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Judicial Review

On July 1, 2010, new B.C. Supreme Court civil rules come into force. Information about the rules can be found on the Court's website. Judicial review documents, timelines and requirements are affected. The judicial review information currently on this site is based upon the rules in effect as of July 1, 2010.

Here is some general information about judicial reviews of WCAT decisions. We do not explain the law or provide legal advice. For further assistance, please consult a lawyer. If you do not have a lawyer .

If you are someone affected by a WCAT decision, you have the right to ask the Supreme Court of British Columbia to set aside that decision through a judicial review. The court only rules on the question of whether we made a jurisdictional error. The judge will not rehear your appeal.

You need to perform two tasks when applying for a judicial review. First, file a petition and an affidavit with the Supreme Court of British Columbia. Second, serve these two documents on WCAT, the Attorney General of British Columbia, and the other respondents.

You have 60 days from the date we issue our decision to file an application for judicial review in court. Sometimes the court will grant an extension of time, but there is no guarantee that it will. The judge will consider the amount of time that has passed and the reason for missing the deadline when deciding whether to grant an extension.  more ...

When we respond to a judicial review petition, we rely primarily on the tribunal record. This record includes the WorkSafeBC file, all WCAT correspondence, any written submissions from the parties to the appeal, the oral hearing tape, our procedural decisions granting extensions of time, adjournments, etc., and our decision on the appeal. The petitioner is normally responsible for providing the record. However, we follow a different process which avoids unnecessary duplication and also makes it easier for all parties and for the judge.

The petitioner is responsible for obtaining a hearing date from the Supreme Court of British Columbia. Judicial review hearings take at least one day, often longer. Please consult with us and the other respondents first so a mutually convenient date can be chosen. The petitioner is also responsible for assembling a petition record. You will find a complete list of what must be included in the petition record and what you must file in court to set the matter for hearing on the Supreme Court of British Columbia's website at www.courts.gov.bc.ca under the Self-Represented Litigants tab.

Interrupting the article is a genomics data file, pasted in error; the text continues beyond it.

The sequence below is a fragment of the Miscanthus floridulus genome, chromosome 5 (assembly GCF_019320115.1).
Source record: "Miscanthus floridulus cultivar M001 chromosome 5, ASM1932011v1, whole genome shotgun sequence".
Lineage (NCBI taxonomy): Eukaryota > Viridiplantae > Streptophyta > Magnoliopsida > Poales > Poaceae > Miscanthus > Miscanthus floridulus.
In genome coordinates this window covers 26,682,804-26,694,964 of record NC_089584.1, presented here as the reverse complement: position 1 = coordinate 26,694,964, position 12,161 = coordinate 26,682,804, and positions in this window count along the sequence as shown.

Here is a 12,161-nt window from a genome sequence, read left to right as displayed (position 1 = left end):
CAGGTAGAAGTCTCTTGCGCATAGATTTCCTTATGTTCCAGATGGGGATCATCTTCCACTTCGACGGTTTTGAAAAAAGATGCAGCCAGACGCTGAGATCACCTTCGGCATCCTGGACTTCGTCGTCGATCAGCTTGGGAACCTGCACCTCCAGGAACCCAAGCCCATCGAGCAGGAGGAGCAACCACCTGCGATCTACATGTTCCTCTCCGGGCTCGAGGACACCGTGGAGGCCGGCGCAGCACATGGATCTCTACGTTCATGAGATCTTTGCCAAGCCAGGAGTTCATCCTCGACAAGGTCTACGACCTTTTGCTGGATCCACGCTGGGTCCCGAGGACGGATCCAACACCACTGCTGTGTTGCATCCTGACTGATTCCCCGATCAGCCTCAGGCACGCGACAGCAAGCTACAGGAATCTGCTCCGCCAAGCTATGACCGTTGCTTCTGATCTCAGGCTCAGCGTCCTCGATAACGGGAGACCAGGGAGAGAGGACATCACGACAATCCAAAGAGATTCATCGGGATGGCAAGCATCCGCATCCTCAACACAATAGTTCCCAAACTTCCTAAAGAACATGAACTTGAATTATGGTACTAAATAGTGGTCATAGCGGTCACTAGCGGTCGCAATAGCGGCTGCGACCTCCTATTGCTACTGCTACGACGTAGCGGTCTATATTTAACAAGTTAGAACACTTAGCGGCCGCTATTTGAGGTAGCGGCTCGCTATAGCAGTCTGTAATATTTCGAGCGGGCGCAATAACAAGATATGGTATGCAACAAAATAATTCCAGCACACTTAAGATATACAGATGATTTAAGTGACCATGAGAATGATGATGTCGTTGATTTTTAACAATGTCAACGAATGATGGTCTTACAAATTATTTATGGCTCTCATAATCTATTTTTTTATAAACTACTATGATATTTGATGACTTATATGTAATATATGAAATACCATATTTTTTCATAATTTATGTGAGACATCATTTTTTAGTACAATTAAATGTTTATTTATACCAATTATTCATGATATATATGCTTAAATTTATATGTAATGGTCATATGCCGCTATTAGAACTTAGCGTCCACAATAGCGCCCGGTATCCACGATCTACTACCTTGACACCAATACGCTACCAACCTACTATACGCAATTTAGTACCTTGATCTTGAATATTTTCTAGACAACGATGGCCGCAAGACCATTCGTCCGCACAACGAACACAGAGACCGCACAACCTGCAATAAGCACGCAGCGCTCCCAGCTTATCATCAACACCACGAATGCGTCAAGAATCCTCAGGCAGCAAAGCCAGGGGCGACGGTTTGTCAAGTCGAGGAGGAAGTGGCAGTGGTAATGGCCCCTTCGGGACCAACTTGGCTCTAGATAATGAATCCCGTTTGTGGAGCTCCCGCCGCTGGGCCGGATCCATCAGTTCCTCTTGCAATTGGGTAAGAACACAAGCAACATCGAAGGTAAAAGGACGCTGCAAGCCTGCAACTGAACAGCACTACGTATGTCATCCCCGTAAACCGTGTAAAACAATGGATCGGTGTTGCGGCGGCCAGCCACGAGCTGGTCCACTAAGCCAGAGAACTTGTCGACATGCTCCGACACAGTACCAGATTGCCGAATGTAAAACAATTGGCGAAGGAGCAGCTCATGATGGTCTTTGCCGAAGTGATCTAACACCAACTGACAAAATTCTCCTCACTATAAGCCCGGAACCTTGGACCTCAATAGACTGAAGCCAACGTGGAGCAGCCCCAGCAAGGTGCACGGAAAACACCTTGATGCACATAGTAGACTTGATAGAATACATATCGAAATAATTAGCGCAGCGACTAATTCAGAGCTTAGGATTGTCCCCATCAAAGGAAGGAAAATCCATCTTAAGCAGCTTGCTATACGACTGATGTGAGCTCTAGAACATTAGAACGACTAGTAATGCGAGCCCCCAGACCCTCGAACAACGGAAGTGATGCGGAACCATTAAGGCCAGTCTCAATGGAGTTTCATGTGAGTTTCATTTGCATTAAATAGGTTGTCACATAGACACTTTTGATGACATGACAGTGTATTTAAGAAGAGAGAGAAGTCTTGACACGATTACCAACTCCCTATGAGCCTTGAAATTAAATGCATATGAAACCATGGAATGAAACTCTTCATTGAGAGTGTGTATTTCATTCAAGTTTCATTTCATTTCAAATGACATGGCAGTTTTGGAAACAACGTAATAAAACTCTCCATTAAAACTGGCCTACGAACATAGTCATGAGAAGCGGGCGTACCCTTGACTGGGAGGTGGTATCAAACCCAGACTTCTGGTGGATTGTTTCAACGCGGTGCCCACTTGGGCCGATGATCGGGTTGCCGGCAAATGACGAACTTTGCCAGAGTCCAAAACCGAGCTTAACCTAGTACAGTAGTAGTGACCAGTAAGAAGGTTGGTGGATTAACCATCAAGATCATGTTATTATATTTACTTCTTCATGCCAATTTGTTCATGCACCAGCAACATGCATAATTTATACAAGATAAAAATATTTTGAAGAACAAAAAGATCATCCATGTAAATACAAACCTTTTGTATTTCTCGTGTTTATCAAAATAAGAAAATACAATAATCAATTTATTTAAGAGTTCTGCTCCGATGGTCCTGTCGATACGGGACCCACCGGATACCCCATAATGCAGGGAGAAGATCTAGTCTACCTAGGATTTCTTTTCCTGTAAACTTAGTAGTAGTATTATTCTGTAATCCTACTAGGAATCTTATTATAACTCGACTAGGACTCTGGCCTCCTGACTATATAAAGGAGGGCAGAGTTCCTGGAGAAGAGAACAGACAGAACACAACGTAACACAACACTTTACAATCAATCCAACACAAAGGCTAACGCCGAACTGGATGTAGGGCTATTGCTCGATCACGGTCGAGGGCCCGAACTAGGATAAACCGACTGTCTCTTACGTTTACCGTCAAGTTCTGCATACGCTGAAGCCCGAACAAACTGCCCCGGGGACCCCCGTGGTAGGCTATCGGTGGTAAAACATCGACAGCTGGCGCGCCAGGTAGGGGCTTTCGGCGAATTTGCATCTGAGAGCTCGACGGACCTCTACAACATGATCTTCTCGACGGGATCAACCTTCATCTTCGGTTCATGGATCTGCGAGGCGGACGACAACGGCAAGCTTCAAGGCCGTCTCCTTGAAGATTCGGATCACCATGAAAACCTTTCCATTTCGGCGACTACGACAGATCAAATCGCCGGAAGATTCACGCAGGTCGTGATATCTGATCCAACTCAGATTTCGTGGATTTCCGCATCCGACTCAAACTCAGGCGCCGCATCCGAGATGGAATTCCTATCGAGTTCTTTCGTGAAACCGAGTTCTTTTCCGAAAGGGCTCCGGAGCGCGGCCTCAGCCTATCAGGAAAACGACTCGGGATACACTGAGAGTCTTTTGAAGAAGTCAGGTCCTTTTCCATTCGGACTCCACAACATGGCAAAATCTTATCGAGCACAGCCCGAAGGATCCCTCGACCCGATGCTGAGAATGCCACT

A judge will hear the judicial review application in chambers. The term chambers is used to describe a type of hearing that is different from a full trial, because evidence is usually presented in the form of written affidavits rather than through witnesses.

A judge considers very limited factors in deciding whether to review our decision. These factors differ according to the kind of error found:

  • If we have made an error of fact or law, or improperly exercised our discretion, the judge will allow a review only if our decision was "patently unreasonable."
  • If we have made an error of procedural fairness, the judge will allow a review only if we did not act fairly in all the circumstances.
  • If we made any other type of error, a judge will allow a review only if our decision was not correct.

The judge may make a decision at the end of the hearing or give the parties a written decision later.

For more detailed information about bringing a judicial review of a WCAT decision .

Workers' Compensation Appeal Tribunal. 150-4600 Jacombs Road, Richmond BC V6V 3B1 * All rights reserved.
Tel. (604) 664-7800 * Toll Free within BC 1 (800) 663-2782 * Fax (604) 664-7898